Alex Rodriguez records robocall for Democrat in tight Florida House race

Alex Rodriguez records robocall for Democrat in tight Florida House race
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Former professional baseball player Alex Rodriguez recorded a robocall for Democratic congressional candidate Donna Shalala.

Shalala is running in a tight congressional race in Florida's 27th Congressional District against Republican Maria Elvira Salazar. 

“Hi, this is Alex Rodriguez asking you to support my friend Donna Shalala for Congress. Donna Shalala is a great Miamian who was president of the University of Miami for 14 years and led us to new heights. In addition to educating fellow Miamians, Donna also helped to create over 5,000 jobs with an annual economic impact of six billion for South Florida,” Rodriguez said in the call.


“Her time at the U and her work as a U.S. secretary for health and human services, where she helped bring healthcare to nine million kids, make her the best candidate for district 27. Please support Donna Shalala for Congress,” he added.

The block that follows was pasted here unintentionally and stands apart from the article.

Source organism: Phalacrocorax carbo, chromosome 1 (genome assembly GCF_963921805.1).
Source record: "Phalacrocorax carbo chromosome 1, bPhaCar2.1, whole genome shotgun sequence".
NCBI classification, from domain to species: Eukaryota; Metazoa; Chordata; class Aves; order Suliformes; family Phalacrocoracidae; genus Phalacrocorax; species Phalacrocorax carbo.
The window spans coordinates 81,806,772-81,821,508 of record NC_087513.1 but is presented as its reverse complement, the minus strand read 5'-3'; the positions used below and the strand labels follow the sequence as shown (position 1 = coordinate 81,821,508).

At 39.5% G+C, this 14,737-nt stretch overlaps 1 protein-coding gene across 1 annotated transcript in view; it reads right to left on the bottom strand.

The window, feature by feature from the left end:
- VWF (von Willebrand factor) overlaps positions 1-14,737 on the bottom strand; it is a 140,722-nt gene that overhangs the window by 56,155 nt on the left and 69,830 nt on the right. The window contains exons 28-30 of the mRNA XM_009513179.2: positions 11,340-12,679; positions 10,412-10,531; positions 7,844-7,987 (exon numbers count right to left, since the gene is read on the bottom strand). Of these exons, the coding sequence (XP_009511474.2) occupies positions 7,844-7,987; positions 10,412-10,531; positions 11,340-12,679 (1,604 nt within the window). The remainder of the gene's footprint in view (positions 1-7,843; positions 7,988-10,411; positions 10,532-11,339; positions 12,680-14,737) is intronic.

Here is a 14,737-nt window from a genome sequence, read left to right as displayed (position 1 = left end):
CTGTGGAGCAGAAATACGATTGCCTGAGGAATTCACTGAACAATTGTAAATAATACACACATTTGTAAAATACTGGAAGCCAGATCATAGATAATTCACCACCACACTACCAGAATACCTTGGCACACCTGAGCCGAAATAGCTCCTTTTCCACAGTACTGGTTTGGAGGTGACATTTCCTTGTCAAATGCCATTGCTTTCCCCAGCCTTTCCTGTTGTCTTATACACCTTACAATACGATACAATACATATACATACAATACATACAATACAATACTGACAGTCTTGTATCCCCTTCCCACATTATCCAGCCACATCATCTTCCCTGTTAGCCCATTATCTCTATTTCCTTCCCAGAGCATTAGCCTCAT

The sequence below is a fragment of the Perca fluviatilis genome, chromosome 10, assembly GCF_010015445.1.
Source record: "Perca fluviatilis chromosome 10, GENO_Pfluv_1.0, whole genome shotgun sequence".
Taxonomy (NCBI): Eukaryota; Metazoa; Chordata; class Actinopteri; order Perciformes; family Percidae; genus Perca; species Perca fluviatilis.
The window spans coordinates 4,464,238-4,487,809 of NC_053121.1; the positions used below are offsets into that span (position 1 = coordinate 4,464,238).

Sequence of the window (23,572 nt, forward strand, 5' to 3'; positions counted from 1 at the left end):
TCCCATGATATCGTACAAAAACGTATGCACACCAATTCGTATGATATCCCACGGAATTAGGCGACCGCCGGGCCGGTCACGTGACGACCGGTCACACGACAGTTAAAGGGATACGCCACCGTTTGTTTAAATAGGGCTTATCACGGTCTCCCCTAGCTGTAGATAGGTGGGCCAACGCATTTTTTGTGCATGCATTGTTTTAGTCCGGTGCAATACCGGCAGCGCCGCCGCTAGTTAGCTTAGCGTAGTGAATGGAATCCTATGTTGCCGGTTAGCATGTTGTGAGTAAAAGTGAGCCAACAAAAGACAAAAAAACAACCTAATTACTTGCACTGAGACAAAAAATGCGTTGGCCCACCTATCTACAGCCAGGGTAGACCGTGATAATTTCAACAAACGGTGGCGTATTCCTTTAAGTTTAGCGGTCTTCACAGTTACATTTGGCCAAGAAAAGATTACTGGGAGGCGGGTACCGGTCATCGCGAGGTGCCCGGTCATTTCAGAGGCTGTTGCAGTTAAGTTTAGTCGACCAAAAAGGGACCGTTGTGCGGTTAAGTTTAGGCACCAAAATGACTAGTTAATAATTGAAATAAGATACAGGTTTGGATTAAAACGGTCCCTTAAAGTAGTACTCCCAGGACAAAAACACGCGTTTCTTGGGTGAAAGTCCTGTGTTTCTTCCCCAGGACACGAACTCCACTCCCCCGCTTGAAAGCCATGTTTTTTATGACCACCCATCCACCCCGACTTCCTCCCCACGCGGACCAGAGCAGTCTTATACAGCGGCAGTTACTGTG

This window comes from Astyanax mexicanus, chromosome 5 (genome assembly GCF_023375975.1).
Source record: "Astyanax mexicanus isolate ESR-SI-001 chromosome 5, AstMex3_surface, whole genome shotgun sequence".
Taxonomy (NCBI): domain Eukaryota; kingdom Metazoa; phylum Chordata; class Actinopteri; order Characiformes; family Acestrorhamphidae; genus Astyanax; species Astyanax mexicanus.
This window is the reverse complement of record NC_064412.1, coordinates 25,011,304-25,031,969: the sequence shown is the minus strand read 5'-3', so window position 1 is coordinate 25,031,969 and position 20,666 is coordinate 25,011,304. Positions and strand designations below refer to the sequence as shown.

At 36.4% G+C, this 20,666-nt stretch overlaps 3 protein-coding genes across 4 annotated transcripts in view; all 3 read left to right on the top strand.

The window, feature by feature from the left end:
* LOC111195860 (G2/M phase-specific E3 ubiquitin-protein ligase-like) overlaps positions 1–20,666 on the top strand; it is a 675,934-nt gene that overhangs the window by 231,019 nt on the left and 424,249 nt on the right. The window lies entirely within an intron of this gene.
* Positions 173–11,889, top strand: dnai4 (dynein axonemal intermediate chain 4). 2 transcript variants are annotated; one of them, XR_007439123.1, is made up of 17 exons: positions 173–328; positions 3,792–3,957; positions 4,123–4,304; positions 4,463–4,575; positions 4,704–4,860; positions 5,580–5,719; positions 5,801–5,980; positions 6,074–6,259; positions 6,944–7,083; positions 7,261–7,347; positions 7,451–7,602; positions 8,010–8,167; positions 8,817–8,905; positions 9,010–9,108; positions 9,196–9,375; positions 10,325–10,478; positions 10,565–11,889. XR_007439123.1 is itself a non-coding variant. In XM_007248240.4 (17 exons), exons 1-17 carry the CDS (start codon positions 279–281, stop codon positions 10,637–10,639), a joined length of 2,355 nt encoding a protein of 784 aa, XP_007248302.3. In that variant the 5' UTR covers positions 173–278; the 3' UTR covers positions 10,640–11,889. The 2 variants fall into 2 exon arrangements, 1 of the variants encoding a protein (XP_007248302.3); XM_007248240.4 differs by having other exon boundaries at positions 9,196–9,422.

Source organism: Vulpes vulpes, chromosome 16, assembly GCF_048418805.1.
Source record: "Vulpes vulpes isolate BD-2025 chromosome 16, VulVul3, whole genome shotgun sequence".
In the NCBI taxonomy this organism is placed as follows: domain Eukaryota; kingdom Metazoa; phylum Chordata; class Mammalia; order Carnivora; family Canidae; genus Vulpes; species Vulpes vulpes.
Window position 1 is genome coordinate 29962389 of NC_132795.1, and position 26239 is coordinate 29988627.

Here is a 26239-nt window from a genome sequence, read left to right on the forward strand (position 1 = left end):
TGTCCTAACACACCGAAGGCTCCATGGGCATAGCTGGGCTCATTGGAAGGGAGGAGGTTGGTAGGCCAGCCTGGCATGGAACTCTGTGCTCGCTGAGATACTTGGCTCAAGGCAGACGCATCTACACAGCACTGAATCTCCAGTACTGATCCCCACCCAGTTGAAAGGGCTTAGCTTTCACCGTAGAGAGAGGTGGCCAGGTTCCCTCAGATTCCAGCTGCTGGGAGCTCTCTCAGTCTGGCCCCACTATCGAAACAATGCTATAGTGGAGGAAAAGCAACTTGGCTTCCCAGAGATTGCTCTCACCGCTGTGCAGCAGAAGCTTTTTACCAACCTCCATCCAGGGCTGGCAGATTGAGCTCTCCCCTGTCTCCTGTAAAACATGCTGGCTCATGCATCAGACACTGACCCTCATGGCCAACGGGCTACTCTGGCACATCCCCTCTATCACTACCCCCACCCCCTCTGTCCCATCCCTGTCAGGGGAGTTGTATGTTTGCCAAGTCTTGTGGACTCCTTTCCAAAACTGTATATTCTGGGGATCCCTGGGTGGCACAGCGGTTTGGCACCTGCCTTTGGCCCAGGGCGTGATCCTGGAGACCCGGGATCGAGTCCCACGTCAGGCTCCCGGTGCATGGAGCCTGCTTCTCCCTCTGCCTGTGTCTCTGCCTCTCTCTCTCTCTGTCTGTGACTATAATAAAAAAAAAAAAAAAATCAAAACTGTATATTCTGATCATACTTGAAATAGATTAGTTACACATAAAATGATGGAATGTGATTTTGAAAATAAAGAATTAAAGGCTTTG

CNN's Andrew Kaczynski was the first to report the robocall.

Shalala and Salazar are facing off to replace retiring Rep. Ileana Ros-LehtinenIleana Carmen Ros-LehtinenRepublican Salazar seeks rematch with Shalala in key Miami House district Latina leaders: 'It's a women's world more than anything' Ex-GOP Rep. Roskam joins lobbying firm MORE (R).

The district’s borders were redrawn due to a court order three years ago, concentrating it in parts of urban Miami and its sprawling suburbs, areas that are typically favorable to Democrats. Rodriguez lived in Miami for several years as a child.

However, Salazar’s decades working for Spanish-language Telemundo, scoring interviews with Latin American leaders like former Cuban President Fidel Castro and former Chilean dictator Augusto Pinochet, helped ingratiate her with the district’s Hispanic population. 

Ros-Lehtinen, a Cuban émigré who won reelection in 2016 by 10 points despite Trump’s loss in her district, has endorsed Salazar as her successor. Shalala also had to endure a bruising primary to win the nomination, which she did by fewer than five points. Salazar did not face a competitive primary opponent.

The race is one of the nation’s tightest, with The Cook Political Report initially rating it as “lean Democratic” before changing it to “toss up” and then back to “lean Democratic.” Democrats are keen to flip the seat, seeing it as fertile ground after Hillary ClintonHillary Diane Rodham ClintonThe Memo: Polls flash warning signs for Trump Polls suggest Sanders may be underestimated 10 declassified Russia collusion revelations that could rock Washington this fall MORE won the district by nearly 20 points.